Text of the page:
All the while, the lives of vulnerable young people hang in the balance. And I am not referring only to transgender youth, who have a horrifyingly high rate of suicide and self-harm as it is. Any cisgender girl with short hair or who looks like a tomboy is at risk of being caught up in these witch hunts, too.

In states with anti-trans laws, athletes have already been, wrongly, accused of being transgender. Elite track and field athletes have been subjected to gender testing simply because of the way they looked. After South Carolina coach Dawn Staley said she doesn’t have a problem with transgender women playing college basketball, internet lowlifes trolled through the Gamecocks roster and theorized about which players might be transgender.

No proof. No facts. Just ignorance and hate.

“The sports community, whether it's the International Olympic Committee, the NCAA, every state board — we've always proceeded into fairness and safety with a lot of thoughtfulness to preserve fair play in sports,” U.S. Rep. Lori Trahan, D-Massachusetts, told USA TODAY Sports at the Final Four.

“There’s a group of experts that should be leading this discussion, not the most extreme Republicans who use this as a political issue,” said Trahan, who went to Georgetown on a volleyball scholarship. “I don’t really engage with them on this issue because they're just not serious about making sports better. In fact, most of them (don’t care).”

To Trahan’s point, there are very real ways in which women athletes are under threat. A USA TODAY investigation in 2022 found schools consistently devote fewer resources to their women’s teams and shortchange their women athletes on opportunities to play and scholarships. Trahan called enforcement of Title IX “a joke,” and expressed concern that NIL collectives will offer schools another way to circumvent the law.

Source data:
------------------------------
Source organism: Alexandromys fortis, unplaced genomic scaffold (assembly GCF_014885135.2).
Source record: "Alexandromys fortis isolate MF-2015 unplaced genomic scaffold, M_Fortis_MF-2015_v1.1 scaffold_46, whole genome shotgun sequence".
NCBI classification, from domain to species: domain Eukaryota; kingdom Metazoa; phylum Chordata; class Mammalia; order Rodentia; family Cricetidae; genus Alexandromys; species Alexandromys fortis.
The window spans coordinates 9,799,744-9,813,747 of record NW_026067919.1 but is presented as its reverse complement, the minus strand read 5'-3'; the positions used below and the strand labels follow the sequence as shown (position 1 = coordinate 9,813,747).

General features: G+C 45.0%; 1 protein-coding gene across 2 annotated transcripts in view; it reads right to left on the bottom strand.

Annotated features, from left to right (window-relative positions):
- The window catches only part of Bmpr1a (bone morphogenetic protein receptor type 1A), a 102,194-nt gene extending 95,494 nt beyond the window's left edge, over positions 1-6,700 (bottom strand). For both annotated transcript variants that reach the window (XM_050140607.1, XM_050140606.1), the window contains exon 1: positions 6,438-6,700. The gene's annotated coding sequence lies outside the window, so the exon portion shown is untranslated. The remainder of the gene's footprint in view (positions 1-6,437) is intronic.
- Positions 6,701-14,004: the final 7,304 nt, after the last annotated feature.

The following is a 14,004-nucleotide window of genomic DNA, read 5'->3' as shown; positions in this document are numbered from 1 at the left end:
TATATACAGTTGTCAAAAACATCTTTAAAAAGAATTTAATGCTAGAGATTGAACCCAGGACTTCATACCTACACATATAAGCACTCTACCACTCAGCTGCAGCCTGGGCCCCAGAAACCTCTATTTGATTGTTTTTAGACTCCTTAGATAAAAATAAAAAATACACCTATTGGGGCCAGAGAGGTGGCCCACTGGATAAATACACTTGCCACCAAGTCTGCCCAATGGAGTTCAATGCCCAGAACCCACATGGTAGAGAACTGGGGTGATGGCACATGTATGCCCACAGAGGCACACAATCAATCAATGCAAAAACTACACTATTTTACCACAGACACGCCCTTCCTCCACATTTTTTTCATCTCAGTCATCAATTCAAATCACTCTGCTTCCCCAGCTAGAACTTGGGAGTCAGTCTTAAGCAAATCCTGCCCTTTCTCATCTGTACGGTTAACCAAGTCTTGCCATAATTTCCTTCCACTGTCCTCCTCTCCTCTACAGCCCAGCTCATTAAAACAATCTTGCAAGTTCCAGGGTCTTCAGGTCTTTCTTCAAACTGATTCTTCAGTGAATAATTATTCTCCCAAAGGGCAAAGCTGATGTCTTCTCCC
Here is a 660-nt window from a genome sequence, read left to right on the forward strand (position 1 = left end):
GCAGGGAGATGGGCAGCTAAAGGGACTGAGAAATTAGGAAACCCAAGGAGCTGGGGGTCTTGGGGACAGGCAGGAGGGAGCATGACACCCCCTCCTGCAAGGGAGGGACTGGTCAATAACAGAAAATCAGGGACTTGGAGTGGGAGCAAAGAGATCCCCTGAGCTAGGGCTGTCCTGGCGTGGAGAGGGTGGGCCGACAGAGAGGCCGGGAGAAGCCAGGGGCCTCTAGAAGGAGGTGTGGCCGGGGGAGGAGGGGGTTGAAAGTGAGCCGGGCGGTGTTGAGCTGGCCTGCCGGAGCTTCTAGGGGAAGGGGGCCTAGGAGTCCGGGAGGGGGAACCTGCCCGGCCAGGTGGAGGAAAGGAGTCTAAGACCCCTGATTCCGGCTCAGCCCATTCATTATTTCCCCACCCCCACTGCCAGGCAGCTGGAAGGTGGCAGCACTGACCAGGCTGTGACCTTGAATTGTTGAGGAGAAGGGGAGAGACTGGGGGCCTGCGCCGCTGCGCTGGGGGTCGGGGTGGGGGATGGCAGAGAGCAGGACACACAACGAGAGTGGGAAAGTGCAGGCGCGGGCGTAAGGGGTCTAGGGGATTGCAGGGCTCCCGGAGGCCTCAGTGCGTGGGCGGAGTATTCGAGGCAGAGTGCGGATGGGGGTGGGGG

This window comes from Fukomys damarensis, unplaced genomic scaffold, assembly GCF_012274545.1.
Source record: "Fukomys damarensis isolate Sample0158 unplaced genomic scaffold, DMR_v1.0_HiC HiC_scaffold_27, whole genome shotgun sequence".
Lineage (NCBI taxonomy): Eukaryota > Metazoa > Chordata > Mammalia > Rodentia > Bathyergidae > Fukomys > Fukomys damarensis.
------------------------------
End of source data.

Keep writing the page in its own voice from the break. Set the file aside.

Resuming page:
And two weeks ago, two former Kentucky swimmers filed a federal lawsuit against the university, its athletic director and their former coach. Lars Jorgensen sexually assaulted and harassed members of the swim team and its coaching staff, the lawsuit alleges, and the university turned a blind eye to it.

But sure, it’s trans athletes who are doing the real damage. Let’s have the NCAA, high schools and local youth sports organizations expend their precious time and resources policing the bodies of girls and young women.

“I’m not saying politics haven’t been involved in sports forever because they have,” Baeth said. “But the egregious nature of this is really frightening.”

The NCAA has already caved to the anti-trans extremists by requiring that sports adhere to the guidelines of their international governing bodies, limiting opportunities for transgender swimmers, cyclists and track and field athletes. But fear is not a substitute for facts, and no good policy has ever come from hate and hysteria.

If the NCAA is going to consider imposing a total ban like the NAIA did, science and common sense should be the deciding factors. And so far, there hasn't been enough of either.

Follow USA TODAY Sports columnist Nancy Armour on social media @nrarmour.

This article originally appeared on USA TODAY: NCAA must show courage, common sense NAIA didn't over trans athletes